Cynthia M. Akers
Terri Pedersen Summey
Academic librarians often face challenges reaching out to students and gathering feedback about library resources and services. As Kuhlthau (2004) discovered, the information seeking or research process contains a strong affective element. As students proceed through the research process, they experience a diverse range of emotions, including anxiety, isolation, and frustration. Students may be intimidated by the library and often perceive that they are the only individuals having difficulties. This perception might inhibit students from asking for assistance, especially from library staff who appear to be older, more knowledgeable, and more confident. Because of this apprehension, students may avoid the library and not be aware of the library resources and, more importantly, the services available to them.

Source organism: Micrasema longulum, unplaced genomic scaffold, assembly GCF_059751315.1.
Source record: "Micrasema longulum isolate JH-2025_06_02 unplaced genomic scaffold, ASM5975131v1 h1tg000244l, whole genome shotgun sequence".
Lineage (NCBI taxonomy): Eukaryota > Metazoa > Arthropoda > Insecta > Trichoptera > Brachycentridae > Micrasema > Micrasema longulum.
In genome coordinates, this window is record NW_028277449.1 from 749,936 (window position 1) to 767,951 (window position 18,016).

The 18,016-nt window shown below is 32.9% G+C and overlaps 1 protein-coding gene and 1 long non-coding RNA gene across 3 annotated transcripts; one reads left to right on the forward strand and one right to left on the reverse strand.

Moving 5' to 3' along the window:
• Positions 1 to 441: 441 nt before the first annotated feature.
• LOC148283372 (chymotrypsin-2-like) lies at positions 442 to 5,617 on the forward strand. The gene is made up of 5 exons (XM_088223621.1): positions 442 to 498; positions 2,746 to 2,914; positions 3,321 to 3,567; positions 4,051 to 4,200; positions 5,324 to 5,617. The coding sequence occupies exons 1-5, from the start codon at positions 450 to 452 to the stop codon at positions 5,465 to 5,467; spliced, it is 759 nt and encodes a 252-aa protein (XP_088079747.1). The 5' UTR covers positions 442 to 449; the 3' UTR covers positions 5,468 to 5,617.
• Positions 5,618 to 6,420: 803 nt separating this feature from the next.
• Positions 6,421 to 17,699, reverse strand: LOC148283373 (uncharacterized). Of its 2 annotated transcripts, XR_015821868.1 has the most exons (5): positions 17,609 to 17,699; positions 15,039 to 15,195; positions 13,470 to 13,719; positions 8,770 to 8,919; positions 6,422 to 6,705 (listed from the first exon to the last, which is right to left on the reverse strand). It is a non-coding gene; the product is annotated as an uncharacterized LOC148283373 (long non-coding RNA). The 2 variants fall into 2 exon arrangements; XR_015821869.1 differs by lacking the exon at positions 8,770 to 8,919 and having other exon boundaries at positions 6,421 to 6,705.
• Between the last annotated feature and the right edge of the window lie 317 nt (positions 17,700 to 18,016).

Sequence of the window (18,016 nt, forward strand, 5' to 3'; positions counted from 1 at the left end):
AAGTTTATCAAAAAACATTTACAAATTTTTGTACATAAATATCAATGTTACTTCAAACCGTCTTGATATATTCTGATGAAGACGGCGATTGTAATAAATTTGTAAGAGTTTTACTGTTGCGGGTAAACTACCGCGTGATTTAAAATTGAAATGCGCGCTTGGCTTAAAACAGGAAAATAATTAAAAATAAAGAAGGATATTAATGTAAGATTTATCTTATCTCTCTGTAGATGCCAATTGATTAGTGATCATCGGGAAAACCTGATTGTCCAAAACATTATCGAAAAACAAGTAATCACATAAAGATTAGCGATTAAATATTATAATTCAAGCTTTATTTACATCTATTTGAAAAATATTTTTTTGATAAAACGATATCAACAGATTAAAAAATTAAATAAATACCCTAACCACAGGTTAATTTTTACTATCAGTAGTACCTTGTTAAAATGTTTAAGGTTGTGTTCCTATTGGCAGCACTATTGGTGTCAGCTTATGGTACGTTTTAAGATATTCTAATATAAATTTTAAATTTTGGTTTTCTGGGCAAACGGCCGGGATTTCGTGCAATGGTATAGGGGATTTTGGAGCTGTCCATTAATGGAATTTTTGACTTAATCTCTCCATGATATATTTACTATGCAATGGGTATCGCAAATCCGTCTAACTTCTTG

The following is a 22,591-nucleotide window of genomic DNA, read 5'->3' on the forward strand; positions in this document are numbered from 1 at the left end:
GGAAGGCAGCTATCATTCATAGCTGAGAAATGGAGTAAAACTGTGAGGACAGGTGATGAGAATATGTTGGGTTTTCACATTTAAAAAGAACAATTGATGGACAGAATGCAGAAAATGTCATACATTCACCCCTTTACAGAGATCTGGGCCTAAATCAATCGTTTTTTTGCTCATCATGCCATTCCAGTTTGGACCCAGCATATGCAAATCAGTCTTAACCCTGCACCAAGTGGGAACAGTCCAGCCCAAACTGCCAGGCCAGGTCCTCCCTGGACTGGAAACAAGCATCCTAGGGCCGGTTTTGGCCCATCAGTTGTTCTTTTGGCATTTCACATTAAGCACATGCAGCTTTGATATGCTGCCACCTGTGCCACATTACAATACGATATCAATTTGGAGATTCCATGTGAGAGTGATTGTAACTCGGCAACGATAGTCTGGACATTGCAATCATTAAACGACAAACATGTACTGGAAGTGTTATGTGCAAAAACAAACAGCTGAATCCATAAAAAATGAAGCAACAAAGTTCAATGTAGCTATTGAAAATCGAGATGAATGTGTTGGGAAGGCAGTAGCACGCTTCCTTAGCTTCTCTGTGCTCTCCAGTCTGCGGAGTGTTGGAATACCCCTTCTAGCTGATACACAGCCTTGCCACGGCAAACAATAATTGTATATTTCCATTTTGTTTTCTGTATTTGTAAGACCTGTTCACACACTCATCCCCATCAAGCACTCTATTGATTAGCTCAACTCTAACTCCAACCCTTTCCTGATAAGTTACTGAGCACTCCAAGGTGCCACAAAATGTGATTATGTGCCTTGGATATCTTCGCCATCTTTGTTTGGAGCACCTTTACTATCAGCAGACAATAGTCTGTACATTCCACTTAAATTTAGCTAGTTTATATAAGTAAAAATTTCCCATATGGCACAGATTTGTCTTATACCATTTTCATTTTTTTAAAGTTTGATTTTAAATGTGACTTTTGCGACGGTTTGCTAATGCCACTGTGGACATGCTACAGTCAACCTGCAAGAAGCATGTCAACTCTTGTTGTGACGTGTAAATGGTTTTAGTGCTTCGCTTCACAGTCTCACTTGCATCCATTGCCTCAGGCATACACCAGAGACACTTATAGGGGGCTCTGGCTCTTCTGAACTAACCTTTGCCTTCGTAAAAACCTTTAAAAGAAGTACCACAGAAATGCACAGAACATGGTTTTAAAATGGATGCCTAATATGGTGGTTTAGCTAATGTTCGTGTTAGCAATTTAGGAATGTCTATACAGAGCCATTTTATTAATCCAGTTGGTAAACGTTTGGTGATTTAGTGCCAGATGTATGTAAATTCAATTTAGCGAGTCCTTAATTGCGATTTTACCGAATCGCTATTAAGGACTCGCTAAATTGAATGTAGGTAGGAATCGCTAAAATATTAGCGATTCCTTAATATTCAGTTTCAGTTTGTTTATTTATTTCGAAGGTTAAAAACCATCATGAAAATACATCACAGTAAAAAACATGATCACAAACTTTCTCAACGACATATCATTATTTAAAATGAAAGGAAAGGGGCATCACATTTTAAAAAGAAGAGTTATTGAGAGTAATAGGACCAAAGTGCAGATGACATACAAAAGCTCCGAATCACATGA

Although librarians work hard to ‘spread the news’ about library resources and services, they interact mainly with other faculty outside of the library. Interactions with students are often in a more formal library instruction setting or one-to-one at the service desks within the library when students are brave enough to approach someone. Often, students may seek out other students, including student employees, as informal peer mentors. “When a student sees a classmate working in the library, there is an existing relationship upon which communication can be built. If the questions posed by our anxious student are met with good answers, a bridge to the library has been built” (Baird 2006, 4).
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